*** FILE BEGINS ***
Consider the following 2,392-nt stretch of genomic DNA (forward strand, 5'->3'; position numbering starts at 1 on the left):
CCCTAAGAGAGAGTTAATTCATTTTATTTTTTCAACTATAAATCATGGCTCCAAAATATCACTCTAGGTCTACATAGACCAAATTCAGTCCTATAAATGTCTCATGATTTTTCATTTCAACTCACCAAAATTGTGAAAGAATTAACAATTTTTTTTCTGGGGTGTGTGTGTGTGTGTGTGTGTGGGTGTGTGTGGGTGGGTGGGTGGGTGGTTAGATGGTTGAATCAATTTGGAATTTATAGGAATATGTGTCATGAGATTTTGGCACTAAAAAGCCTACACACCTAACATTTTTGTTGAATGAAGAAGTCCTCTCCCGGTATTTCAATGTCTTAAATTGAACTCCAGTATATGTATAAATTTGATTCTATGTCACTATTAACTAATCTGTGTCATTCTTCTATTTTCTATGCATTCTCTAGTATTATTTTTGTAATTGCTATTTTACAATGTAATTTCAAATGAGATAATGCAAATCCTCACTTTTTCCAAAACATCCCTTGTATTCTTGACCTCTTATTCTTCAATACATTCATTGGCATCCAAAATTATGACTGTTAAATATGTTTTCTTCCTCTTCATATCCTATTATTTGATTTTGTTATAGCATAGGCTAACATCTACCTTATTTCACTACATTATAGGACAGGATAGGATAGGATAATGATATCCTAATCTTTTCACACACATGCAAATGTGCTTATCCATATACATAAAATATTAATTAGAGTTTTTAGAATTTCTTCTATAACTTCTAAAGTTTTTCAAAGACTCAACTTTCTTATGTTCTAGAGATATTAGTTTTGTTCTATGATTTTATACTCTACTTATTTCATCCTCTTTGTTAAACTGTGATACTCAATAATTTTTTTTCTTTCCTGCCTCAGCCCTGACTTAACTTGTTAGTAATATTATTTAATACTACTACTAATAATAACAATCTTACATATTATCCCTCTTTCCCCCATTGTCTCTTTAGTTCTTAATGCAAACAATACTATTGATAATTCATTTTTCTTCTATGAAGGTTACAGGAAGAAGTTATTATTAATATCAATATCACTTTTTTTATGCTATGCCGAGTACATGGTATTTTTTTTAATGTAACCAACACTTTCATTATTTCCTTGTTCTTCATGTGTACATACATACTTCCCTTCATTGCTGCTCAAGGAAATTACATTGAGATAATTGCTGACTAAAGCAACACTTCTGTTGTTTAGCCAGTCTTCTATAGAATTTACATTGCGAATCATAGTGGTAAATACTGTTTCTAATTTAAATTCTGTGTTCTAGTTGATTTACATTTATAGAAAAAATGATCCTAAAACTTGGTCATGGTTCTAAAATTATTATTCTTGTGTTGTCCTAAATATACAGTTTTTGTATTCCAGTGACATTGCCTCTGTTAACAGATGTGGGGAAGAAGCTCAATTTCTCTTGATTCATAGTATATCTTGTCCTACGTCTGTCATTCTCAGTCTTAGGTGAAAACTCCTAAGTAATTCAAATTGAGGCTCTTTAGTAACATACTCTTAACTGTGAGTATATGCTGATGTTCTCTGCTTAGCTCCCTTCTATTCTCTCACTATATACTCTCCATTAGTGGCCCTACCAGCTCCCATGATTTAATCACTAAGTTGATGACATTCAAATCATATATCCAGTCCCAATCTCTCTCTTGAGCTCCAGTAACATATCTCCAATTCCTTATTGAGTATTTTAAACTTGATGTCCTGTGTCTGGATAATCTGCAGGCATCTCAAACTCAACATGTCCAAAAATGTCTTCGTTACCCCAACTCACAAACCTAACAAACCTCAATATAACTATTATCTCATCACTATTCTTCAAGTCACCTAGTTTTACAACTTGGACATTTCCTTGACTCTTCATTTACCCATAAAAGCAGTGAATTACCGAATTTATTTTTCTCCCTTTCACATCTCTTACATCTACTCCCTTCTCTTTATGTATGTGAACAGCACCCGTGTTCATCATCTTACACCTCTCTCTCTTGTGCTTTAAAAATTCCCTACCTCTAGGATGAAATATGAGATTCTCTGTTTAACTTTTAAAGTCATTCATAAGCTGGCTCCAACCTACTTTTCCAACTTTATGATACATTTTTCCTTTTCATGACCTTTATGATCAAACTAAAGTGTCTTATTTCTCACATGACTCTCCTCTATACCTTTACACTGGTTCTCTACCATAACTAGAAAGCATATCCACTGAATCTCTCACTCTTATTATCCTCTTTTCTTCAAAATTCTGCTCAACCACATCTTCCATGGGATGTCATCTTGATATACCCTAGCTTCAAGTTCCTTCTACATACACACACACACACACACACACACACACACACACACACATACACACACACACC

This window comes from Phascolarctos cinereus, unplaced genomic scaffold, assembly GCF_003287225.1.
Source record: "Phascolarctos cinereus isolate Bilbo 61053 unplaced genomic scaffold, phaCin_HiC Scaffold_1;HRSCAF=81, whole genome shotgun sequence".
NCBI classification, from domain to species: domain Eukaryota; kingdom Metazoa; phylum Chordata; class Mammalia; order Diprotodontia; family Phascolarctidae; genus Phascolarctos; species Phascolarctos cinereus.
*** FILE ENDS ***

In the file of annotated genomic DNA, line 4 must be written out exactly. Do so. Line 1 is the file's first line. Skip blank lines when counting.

Source record: "Phascolarctos cinereus isolate Bilbo 61053 unplaced genomic scaffold, phaCin_HiC Scaffold_1;HRSCAF=81, whole genome shotgun sequence".